We typically think of hearing loss as something that develops little by little. It can be difficult to detect the symptoms due to this. (After all, you’re simply turning up the volume on your television once in a while, it’s nothing to worry about, right?) That’s usually the situation, yes, but not always. Sometimes, hearing loss can occur all of a sudden without any early symptoms.
It can be truly alarming when the state of your health suddenly changes. When people’s hair falls out slowly over a very long period of time, for instance, they would most likely chalk it up to aging and simply assume they’re going bald. But you would most likely want to make an appointment with your doctor if you woke up one morning and all your hair had fallen out.
When you suddenly lose your ability to hear, it’s the same thing. There are some really good reasons why acting fast is a good plan!
Sudden hearing loss – what is it?
Long-term hearing loss is more prevalent than sudden hearing loss or SSHL for short. But sudden hearing loss is not really rare, either. Every year, 1 in 5000 individuals experience SSHL.
The symptoms of sudden hearing loss commonly include the following:
- A loud “popping” noise sometimes happens right before sudden hearing loss. But that only occurs sometimes. SSHL isn’t always coupled with this popping sound.
- Sudden hearing loss will affect just one ear in 9 of 10 cases. But it is possible for both ears to be affected by SSHL.
- Some people might also have a feeling of fullness in the ear. Or there might be a ringing or buzzing in some instances.
- As the name implies, sudden deafness typically happens rapidly. This typically means that sudden hearing loss occurs over a matter of hours or days. As a matter of fact, most people wake up in the morning questioning what’s wrong with their ears! Or, perhaps they’re unable to hear the other person talking on the other end of a phone call suddenly.
- The loss of 30dB or greater when it comes to your hearing. That is, the world sounds 30dB quieter from whatever your previous baseline had been. You won’t be capable of measuring this on your own, it’s something we will diagnose. However, it will be apparent.
If you experience SSHL, you might be questioning: is sudden deafness permanent? Well, approximately half of everyone who experiences SSHL will get better within two weeks. However, it’s important to note that one key to success is prompt treatment. So you will need to come see us for treatment as soon as possible. You should schedule an appointment within 72 hours of the start of your symptoms.
In most circumstances, it’s a good idea to treat sudden hearing loss as a medical emergency. Your risk of sudden hearing loss becoming irreversible increases the longer you wait.
What’s the cause of sudden hearing loss?
Here are some of the leading causes of sudden hearing loss:
- Reaction to pain medication: Too much use of opioid-related drugs and pain medication can increase your risk of developing sudden hearing loss.
- Autoimmune disease: In some situations, your immune system starts to think that your inner ear is a threat. Sudden hearing loss can definitely be caused by this autoimmune disease.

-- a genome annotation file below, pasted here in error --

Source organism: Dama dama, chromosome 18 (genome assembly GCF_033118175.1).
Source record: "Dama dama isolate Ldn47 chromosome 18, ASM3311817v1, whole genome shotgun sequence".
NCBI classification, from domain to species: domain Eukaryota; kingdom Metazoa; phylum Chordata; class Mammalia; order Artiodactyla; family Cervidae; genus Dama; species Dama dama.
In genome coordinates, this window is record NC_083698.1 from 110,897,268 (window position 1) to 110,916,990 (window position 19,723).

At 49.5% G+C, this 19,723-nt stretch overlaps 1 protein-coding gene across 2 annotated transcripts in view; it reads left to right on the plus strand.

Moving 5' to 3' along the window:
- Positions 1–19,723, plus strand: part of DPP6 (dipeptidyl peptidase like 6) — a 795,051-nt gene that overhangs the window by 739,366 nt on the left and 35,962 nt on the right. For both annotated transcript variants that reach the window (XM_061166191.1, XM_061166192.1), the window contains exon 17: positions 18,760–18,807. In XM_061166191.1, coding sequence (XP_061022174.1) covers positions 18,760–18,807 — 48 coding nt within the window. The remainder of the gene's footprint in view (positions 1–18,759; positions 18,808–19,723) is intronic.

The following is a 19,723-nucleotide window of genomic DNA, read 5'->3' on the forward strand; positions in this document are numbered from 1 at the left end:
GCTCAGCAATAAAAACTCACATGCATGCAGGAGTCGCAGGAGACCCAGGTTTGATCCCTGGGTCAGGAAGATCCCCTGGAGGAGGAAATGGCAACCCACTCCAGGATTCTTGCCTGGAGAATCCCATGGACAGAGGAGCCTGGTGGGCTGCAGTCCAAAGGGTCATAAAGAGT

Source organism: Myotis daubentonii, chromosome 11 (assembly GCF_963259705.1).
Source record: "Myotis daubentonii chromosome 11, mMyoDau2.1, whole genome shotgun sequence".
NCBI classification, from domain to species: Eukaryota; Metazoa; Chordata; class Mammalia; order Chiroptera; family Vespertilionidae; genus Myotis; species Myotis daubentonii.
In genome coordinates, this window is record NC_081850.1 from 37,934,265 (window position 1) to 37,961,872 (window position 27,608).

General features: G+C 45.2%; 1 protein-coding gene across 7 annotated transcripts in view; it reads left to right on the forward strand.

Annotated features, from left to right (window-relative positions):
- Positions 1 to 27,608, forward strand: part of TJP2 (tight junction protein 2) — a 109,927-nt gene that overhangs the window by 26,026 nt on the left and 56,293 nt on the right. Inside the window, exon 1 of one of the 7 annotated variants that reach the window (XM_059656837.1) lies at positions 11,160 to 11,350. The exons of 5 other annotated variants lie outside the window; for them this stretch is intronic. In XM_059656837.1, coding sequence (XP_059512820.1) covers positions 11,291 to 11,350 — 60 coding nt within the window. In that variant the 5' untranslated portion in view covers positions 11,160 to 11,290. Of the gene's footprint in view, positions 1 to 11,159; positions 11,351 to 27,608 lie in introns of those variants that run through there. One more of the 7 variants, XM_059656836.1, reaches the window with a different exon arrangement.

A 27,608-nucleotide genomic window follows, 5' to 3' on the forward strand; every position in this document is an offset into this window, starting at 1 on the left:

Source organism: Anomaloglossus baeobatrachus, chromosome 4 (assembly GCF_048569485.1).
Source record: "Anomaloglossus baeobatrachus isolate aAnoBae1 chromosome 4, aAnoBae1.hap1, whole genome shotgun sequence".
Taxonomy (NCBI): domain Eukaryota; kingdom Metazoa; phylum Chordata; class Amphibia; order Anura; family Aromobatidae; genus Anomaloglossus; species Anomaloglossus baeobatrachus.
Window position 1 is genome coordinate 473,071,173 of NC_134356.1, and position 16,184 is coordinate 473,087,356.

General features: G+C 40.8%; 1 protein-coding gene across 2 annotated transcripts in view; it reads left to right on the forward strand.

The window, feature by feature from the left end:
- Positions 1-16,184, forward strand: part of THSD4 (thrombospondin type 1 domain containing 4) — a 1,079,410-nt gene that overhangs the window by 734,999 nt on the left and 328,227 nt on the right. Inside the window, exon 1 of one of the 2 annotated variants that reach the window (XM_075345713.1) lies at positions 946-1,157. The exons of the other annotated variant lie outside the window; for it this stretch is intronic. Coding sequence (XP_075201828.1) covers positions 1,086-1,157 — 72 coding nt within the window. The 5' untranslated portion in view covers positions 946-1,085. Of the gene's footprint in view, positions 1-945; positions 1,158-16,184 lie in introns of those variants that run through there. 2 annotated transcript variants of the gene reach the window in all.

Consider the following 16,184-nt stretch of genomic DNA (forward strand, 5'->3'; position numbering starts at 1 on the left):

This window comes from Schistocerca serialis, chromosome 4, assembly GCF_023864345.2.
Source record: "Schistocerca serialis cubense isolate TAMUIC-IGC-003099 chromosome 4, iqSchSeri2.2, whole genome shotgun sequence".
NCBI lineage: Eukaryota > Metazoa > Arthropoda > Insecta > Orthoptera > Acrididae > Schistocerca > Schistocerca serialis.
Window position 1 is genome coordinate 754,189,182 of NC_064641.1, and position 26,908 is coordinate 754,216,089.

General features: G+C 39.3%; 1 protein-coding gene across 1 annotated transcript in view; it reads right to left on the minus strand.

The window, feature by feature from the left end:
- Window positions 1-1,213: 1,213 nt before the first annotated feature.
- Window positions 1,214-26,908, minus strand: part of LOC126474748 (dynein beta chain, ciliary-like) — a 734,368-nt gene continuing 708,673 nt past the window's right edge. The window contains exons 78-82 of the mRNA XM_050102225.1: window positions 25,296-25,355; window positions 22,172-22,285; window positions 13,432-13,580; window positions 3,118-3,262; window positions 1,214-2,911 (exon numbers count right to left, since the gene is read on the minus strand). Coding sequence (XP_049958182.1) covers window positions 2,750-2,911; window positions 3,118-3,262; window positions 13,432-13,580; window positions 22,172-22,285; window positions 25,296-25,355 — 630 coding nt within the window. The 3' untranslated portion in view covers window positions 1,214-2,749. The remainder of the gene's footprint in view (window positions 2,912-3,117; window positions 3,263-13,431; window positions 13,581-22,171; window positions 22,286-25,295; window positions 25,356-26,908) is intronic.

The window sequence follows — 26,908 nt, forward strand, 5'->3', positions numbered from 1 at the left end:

- Problems with your blood flow: This could include anything from a high platelet count to an obstruction of the cochlear artery.
- Illnesses: Diseases like mumps, measles, meningitis, and multiple sclerosis have all been known to cause SSHL, for wildly different reasons. This is a good reason to get immunized against diseases that have a vaccine.
- Head trauma: A traumatic brain injury can be disruptive to the communication between your brain and your ears.
- A reaction to drugs: Common medications such as aspirin are included in this list. Typically, this also includes cisplatin, quinine, or streptomycin and gentamicin (the last two of which are antibiotics.
- Genetic predisposition: In some cases, a greater risk of sudden deafness can be passed along from parents to children.
- Being continuously exposed to loud music or other loud noise: For most individuals, loud noise will cause a progressive decline in hearing. But for some, that decline in hearing may happen suddenly.
Most of the time, we will be better able to help you formulate an effective treatment if we can figure out what type of sudden hearing loss you’re dealing with. But at times it doesn’t work like that. Many kinds of SSHL are managed similarly, so determining the accurate cause is not always required for successful treatment.
What should you do if you have sudden hearing loss?
So, if you wake up one morning and suddenly discover you can’t hear anything, what should you do? There are some things that you should do immediately. Above all, you shouldn’t just wait for it to go away. That isn’t going to work very well. Rather, you should get treatment within 72 hours. Getting in touch with us for immediate treatment is the best plan. We’ll be able to help you figure out what happened and help you find the most effective course of treatment.
While you’re at our office, you may undergo an audiogram to figure out the amount of hearing loss you’re dealing with (this is the test where we have you put on headphones and raise your hand when you hear beeping, it’s completely non-invasive). We can make certain you don’t have a blockage or a conductive issue.
The first course of treatment will usually include steroids. An injection of these steroids directly into the ear is sometimes required. In other situations, oral medication might be enough. SSHL of numerous root causes (or no known cause) can be successfully treated with steroids. For SSHL due to an autoimmune disease, you might need to take medication that suppresses your immune response.
If you or someone you know has suddenly lost the ability to hear, call us right away for an assessment..